New Japan Pro Wrestling
Road To The New Beginning 2018: Night 6
February 5th, 2018
Korakuen Hall
Tokyo, Japan

Watch: NJPW World

Jushin “Thunder” Liger, Ryusuke Taguchi, & Tiger Mask def. Ren Narita, Shota Umino, & Tetsuhiro Yagi

You can never really go wrong with a team of veterans going up against some young lions. They always prove to be entertaining, and this match was no exception. Narita got in Liger’s face before the bell rang, and Liger slapped him right across the face in response. The first half of the bout featured a one-sided domination by the veteran juniors, as Liger and Tiger Mask stretched Narita and Yagi. The action picked up once the hot tag was made to Shota Umino, who got a strong response from the crowd in Korakuen Hall. While the others fought on the outside, Umino had a fun exchange with Taguchi before he eventually got hit with the Dodon and pinned. It’s clear, with Kawato already on excursion and Kitamura soon to follow, that Umino is now at the top of the young lion pecking order, along with (presumably) Oka. At the same time, however, I find it curious that he was the one on his team to take the fall here. Regardless, this was still a fine way to kick off the show. ***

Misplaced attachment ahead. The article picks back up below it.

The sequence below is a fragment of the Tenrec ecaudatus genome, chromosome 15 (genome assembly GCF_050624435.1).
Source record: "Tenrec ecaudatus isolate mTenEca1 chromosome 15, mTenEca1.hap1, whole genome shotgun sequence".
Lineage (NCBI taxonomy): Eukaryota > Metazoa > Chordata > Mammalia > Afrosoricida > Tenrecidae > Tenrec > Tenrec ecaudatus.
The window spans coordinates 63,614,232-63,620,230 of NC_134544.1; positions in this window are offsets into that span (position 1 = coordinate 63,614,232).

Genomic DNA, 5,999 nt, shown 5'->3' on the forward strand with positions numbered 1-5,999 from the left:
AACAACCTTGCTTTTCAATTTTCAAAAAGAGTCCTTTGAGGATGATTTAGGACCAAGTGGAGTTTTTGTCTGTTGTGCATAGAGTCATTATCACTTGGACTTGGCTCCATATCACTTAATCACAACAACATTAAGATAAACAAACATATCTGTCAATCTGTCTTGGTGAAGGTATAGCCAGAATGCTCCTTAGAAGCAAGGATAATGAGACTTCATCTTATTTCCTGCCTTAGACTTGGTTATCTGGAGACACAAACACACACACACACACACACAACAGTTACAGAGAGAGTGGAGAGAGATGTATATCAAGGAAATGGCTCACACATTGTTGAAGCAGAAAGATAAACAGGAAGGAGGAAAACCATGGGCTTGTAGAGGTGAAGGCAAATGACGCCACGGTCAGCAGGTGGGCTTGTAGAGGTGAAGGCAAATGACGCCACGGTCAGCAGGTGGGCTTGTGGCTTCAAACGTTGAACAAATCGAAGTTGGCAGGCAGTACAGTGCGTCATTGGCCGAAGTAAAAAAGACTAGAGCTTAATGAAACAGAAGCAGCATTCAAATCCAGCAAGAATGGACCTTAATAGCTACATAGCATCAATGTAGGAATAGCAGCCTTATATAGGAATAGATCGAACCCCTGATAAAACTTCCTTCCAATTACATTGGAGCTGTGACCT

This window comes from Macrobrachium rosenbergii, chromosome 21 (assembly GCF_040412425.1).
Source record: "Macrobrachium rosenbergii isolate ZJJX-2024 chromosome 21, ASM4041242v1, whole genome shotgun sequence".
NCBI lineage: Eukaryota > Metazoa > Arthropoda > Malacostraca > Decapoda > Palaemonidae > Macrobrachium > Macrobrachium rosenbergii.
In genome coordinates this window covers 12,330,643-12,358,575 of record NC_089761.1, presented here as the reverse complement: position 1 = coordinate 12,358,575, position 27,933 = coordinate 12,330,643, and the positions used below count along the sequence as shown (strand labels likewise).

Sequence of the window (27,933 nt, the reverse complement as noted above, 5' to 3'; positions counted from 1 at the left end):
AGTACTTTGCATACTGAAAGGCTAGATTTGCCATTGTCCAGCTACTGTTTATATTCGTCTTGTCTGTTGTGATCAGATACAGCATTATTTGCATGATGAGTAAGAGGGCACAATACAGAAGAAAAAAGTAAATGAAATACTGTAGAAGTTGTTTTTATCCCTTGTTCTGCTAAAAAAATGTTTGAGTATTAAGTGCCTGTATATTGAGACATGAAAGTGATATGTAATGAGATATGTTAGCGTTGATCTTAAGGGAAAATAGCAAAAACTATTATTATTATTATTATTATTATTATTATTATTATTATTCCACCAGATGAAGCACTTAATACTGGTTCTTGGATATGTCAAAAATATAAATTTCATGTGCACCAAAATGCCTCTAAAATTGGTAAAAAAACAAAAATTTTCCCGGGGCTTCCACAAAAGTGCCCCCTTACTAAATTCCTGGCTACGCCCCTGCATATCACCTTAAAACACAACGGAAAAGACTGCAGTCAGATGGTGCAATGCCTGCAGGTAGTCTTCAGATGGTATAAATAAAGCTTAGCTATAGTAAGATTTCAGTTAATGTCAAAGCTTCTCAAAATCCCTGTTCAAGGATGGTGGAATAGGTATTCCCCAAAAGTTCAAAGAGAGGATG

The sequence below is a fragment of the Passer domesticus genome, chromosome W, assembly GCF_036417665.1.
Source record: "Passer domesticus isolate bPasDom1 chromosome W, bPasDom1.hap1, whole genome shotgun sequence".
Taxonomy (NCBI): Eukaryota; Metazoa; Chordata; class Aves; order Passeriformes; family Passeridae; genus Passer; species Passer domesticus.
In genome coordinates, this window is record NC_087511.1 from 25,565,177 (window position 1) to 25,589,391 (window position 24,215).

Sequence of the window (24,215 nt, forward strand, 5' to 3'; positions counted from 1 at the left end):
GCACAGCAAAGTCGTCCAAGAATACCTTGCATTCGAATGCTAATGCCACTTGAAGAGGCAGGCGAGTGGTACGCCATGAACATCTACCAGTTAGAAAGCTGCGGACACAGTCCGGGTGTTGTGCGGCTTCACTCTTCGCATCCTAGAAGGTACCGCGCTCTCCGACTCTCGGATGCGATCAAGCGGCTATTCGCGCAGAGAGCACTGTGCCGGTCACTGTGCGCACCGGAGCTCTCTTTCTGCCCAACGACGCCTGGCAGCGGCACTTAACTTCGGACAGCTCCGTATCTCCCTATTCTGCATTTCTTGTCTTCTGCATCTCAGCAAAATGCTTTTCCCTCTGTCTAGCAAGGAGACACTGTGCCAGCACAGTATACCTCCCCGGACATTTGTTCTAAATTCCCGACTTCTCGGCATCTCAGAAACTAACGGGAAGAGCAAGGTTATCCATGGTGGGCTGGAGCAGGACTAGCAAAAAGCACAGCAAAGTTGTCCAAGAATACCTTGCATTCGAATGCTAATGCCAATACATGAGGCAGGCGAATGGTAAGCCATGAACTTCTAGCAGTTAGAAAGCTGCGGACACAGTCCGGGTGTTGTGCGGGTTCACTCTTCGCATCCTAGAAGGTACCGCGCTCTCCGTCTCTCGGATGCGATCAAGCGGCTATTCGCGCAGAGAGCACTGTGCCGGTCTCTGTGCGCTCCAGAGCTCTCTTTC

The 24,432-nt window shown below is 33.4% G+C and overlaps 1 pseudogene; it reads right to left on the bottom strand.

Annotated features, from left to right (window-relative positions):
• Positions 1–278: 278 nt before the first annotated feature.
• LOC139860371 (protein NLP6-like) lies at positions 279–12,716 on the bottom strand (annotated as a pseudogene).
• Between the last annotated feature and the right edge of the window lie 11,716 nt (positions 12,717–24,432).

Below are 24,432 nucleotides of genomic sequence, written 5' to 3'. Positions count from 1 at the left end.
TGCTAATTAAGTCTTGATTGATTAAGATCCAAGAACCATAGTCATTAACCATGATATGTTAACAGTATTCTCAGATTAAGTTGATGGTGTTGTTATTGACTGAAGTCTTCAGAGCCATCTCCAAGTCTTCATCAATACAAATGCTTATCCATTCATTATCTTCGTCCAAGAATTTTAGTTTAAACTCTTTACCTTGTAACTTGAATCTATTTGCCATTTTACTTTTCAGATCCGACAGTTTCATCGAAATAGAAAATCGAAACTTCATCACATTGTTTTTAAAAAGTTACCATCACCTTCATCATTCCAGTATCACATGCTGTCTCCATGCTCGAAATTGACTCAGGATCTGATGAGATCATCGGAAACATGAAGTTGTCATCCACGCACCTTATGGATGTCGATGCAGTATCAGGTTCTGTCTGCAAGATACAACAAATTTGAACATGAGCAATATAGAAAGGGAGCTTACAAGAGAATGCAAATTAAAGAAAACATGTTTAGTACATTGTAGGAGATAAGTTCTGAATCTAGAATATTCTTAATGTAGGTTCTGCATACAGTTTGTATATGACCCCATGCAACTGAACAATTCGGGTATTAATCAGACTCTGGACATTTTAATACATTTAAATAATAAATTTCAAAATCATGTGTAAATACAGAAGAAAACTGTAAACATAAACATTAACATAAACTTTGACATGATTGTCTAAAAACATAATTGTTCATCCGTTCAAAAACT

The Bullet Club (Yujiro Takahashi & Hikule’o) def. Manabu Nakanishi & Tomoyuki Oka

I don’t think New Japan could’ve put together a more uninteresting match than this one. The first few minutes were pretty boring, as Oka was at the mercy of the duo from The Bullet Club. He eventually tagged to Nakanishi, who did run wild for a bit. However, once he tagged Oka back in, the action picked up a bit. Oka got a big response from the crowd after hitting a big suplex on Hikule’o, and went on to have a nice exchange with Yujiro before getting pinned after a DDT. It had one or two bright spots, but this was easily the worst bout on the show, as expected. **

Katsuya Kitamura Trial Series – Match #4 – Hiroyoshi Tenzan def. Katsuya Kitamura